* Sabal "Birmingham" - Mine's just a seedling. I've seen photos of some of the "original" trees in Birmingham. I look forward to seeing what this does.

* Sabal xtexensis - I've had this for just 3 years, but it is faster-growing than my other Sabals.

These have a reputation for being of very variable hardiness. I remember when I bought mine, that

the nursery had about 10 plants, and the one I picked was the only one without cold damage.

So far, so good.

* Rhapidophyllum hystrix - Needle palms are awesome ! I've seen larger ones in Mobile and Anniston that have several feet of trunk.

* Serenoa repens - The saw palmetto has been reliably hardy here, both the green and silver forms.

* Chamaerops humilis - I got this one as a small plant, so I haven't planted it out yet. It works well as a house plant in the mean time. The ones in Birmingham get some damage in a cold winter.

* Butia capitata - The "jelly palm" is one of the most beautiful palms one can grow from Tuscaloosa south.

Hayes Jackson of Anniston (SPS) has some of the other Butias, a couple of which are possibly slightly

hardier.

* Trachycarpus fortunei - I have just the "plain" windmill at this time.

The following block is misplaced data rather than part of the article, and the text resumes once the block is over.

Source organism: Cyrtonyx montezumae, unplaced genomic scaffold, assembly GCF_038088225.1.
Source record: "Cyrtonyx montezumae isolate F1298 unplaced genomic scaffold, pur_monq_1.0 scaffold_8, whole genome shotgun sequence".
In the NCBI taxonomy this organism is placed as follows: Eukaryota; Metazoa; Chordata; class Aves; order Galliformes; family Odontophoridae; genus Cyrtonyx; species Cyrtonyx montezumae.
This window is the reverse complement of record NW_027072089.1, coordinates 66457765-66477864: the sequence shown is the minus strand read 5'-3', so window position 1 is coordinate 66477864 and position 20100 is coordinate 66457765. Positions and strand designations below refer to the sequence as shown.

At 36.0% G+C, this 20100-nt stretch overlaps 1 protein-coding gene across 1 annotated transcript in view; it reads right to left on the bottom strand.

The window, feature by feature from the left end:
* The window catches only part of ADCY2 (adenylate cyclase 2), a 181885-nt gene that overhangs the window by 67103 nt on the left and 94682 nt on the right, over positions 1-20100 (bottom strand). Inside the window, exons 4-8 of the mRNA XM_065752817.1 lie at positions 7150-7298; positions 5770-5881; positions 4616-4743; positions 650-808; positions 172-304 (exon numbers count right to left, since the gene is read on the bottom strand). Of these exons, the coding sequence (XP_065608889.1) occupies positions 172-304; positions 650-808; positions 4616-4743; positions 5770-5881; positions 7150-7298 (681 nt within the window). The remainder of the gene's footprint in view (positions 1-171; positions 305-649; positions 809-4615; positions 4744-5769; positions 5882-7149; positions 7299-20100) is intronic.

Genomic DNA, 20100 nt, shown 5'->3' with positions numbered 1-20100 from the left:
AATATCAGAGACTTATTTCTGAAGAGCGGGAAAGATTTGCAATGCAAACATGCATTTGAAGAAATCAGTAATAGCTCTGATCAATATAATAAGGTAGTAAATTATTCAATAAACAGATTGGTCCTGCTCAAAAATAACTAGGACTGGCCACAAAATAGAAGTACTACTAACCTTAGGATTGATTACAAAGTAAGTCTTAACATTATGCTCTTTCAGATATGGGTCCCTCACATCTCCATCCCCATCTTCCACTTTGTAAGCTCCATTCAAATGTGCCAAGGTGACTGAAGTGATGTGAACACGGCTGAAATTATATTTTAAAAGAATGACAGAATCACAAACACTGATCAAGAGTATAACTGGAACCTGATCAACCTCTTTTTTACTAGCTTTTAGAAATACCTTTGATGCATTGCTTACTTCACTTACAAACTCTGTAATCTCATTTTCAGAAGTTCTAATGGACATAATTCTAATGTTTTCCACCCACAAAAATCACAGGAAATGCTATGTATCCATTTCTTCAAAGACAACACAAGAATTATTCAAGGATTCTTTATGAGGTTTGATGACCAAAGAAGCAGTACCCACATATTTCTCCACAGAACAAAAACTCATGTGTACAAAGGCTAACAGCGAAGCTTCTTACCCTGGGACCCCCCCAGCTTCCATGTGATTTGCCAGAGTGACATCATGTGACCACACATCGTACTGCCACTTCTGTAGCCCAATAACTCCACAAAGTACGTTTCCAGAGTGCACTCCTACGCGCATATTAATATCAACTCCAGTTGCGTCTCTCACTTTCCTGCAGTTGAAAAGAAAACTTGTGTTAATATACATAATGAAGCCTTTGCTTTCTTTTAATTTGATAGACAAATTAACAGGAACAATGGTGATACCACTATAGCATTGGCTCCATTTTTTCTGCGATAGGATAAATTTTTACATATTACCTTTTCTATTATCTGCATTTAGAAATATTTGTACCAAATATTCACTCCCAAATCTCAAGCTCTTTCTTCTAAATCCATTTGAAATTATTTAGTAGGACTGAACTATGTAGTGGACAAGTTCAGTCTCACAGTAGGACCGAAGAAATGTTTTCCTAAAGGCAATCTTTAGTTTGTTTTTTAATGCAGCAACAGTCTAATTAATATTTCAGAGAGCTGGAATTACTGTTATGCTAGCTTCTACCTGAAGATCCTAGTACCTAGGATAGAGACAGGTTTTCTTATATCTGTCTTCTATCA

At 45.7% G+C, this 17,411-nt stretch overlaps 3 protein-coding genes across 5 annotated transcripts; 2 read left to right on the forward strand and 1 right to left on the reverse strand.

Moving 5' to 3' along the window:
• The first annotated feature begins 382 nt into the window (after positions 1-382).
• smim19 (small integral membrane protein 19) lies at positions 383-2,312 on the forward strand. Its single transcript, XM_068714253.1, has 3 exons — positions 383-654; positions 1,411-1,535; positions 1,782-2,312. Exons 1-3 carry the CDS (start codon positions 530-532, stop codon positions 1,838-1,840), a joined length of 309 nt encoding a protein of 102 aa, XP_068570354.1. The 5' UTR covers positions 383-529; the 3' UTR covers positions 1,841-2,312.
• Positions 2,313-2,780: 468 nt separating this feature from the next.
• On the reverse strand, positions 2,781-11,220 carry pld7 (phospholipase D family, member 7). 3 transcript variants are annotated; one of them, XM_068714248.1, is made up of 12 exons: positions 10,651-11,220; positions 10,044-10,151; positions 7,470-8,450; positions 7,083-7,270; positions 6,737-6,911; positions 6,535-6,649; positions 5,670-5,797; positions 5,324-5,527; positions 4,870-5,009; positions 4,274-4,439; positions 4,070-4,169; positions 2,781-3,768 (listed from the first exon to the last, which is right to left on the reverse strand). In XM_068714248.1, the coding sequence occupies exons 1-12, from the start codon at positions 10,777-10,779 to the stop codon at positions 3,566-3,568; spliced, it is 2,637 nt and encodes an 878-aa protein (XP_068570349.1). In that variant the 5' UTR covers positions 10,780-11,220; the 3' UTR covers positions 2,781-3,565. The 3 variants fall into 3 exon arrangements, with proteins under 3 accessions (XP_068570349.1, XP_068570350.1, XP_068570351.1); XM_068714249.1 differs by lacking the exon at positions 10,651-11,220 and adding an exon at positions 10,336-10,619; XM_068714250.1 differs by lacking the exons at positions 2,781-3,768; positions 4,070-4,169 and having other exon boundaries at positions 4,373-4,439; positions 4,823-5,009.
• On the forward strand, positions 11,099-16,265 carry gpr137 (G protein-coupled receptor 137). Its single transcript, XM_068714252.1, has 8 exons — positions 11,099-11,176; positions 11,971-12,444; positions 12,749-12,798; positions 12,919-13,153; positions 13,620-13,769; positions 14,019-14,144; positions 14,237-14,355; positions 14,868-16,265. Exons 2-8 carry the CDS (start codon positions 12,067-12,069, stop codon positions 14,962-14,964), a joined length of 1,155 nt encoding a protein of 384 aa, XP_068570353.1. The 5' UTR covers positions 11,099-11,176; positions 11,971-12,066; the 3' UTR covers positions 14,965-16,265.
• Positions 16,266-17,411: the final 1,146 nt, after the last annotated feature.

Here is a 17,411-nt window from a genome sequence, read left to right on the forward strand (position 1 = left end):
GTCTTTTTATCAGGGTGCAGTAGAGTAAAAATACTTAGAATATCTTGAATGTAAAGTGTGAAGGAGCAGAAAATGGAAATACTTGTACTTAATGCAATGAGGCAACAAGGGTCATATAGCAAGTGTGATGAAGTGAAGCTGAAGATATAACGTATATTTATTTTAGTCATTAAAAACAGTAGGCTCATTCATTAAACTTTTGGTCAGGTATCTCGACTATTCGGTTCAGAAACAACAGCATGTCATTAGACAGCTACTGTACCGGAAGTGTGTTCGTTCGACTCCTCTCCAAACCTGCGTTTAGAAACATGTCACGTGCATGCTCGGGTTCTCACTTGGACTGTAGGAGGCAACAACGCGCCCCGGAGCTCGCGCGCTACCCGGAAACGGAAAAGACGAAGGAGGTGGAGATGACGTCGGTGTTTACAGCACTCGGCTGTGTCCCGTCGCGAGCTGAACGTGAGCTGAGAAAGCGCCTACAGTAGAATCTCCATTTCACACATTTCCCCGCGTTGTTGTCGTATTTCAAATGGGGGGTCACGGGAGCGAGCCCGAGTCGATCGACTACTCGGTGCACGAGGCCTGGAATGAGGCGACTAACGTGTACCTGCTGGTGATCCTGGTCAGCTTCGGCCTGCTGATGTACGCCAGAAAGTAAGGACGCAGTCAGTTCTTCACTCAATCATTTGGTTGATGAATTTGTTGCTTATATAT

The Birmingham zoo uses these extensively in its landscaping.

The other fortunei variants like the Bulgarian look the same, though.

T. takil, wagnerianus, and nanus are all ones I'd like to try eventually, but I'm out of space.

People also grow sago palms (Cycas revoluta) around here, but those aren't true palms.

Another bit of palm advice is, when looking at the hardiness temperatures posted, remember

that those are generally for mature trees. Young plants in their first year or two of getting established

can be a lot more tender, so might need a little protection in your climate if the first winter is

especially bad.

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Only have 4 trees - but it's only on a .2 acre lot - magnolia in the front, 2 gum trees on the side & an oak in the back.

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Druid, are you going to the SPS meeting in Savannah this weekend? Im driving down tomorrow night.

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socaguy, unfortunately I very rarely attend meetings anymore, and my yard is overfilled already.

I do still enjoy reading their publication, though.

Some of those SPS people are like walking botanical encyclopedias.

Tennesseestorm, good luck with the Sabal "Birmingham." Imagine the look on neighbors' faces when

it gets big :D

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Thanks. I hope this one grows pretty quickly. I am too impatient. :D

Here is a photo of it I took the other day. As you can see, it is in soil that not much grass grows on. This used to be a heavily wooded area before we built our house here and we still have not planted grass on this part of the property. I hope the tree does well here. I still need to get some landscape "detail" going around the tree.

100_0002.jpg

Also, got my windmill palm planted as well. Still some landscaping to do around it as well..... <_<

100_0004.jpg

Tennesseestorm, good luck with the Sabal "Birmingham." Imagine the look on neighbors' faces when

it gets big :D